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Native and non native speaker teachers

Discussion in 'Modern foreign languages' started by doha, Apr 8, 2012.

  1. doha

    doha New commenter

    Hi everyone,

    I'm interested in researching this controversial topic: native/non native speaker teachers and I would like to hear your thoughts if you have a minute. What do you think Native or/and non native speaker teachers bring to the table in the MFL department? Do you think that it's good to have both in a department? Have you experienced any clash/disagreement? Do you support each others or "fear" each others? What do you think are the strengths/weaknesses of each others?
    How do you feel when you have to compete against each others in a job interview?

    Thanks for taking time to share your thoughts! I am an English national teaching Spanish by the way...
     
  2. doha

    doha New commenter

    Hi everyone,

    I'm interested in researching this controversial topic: native/non native speaker teachers and I would like to hear your thoughts if you have a minute. What do you think Native or/and non native speaker teachers bring to the table in the MFL department? Do you think that it's good to have both in a department? Have you experienced any clash/disagreement? Do you support each others or "fear" each others? What do you think are the strengths/weaknesses of each others?
    How do you feel when you have to compete against each others in a job interview?

    Thanks for taking time to share your thoughts! I am an English national teaching Spanish by the way...
     
  3. slick

    slick New commenter

    Positives about native speakers.....
    a) Excellent accent/ pronunciation/ up to date vocabulary (for those that learned the MFL when computers were not around.... and new vocabulary has come on board)
    b) Great for trips..... another speaker in case of trouble abroad
    c) Excellent cultural knowledge
    d) Usually very anglophile or they would not wish to live here
    e) Regarding French in particular, have high expectations as the education system in France can be less forgiving
    However, some native speakers (as UK MFL teachers) have poor grammatical knowledge as they have not learned their own language broken down. Moreover some fail to perceive the difficulty that certain aspects of grammar can pose (but that is the same for all MFL teachers). If the level of English is not great (as we have had with some PGCSE teachers for example), the students can be harsh and the teacher can struggle (but similalrly some students are captivated by the strong French accent for example...)
    My own experience of native speakers has been wholly positive and I weclome the best colleague to teach the students (and that is not necessarily the native or non-native speaker).
     
  4. Native speakers who are British trained- ie with PGCE and who have a committment to stay in the UK-ie generally a partner or family- yes, but those who work in the UK just for the experience are not always so successful in the job I have observed.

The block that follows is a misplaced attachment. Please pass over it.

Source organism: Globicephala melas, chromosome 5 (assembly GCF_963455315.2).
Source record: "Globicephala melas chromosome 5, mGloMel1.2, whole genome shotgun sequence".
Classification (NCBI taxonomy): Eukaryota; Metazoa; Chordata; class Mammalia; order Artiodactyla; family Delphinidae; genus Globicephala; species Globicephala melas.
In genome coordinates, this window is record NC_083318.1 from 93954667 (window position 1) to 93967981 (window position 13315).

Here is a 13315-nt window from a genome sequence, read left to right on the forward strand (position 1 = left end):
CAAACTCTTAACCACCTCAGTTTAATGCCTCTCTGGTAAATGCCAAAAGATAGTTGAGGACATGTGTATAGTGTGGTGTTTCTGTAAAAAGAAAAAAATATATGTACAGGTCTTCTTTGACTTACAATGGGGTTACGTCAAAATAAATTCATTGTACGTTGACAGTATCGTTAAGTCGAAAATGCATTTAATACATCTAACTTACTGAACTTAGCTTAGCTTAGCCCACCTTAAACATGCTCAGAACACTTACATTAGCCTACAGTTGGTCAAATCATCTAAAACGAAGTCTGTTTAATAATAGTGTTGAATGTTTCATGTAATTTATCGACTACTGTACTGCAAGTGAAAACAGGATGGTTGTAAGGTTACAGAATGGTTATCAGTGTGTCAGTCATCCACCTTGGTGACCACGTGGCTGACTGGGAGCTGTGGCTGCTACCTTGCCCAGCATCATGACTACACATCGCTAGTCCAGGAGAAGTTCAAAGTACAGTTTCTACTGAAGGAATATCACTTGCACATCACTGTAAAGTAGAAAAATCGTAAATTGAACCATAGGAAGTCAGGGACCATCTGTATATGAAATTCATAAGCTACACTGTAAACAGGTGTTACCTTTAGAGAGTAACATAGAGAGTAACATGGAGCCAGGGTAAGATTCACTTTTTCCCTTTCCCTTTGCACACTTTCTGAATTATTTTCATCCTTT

5. My experience is that teachers from abroad, even those who have made this country their home, are not welcome in most MFL departments. I have always wondered why but it is common knowledge that most MFL heads do prefer a good English graduate to one who has studied his/ her degree abroad. Even though he/ she can bring so much into the classroom and the school as a whole. I am glad you have brought up this "hidden" issue. It is scandalous that if you are a foreigner you are treated as a less able teacher. As my French friend Laure says, foreign teachers get the jobs that the English don't want. I am in the NW of England and that has been my experience here. By the way, I am a British MFL teacher with 15 years experience.
     
  6. derekdalek

    derekdalek New commenter

    Thats a shame. I'm British and teach French and Spanish. I have worked in a total of 4 secondaries and never found that native speakers weren't/aren't welcome.
    Personally, I like to work with people who are nice and supportive, whatever their nationality. Im fortunate that my school is full of nice colleagues and nice kids and thats why I keep working there. (I live in the south-east so there are a few jobs going most of the time, I know thats not always the case in other parts of the UK).
    I hope this isnt a thread that will generate negative comments about anyone. There are so many attacks in the press on teachers nowadays, I'd like to think this forum is a place to find some solidarity. [​IMG]
     
  7. catmother

    catmother Star commenter

    Not my experience in Scotland!
     
  8. doha

    doha New commenter

    Thank you so much for all your feedback. Keep them coming please! Personnaly, i've noticed that native speakers are often more treated as FLA in a department than as another teacher..
    Also is there anyone here who is HOD and native speaker?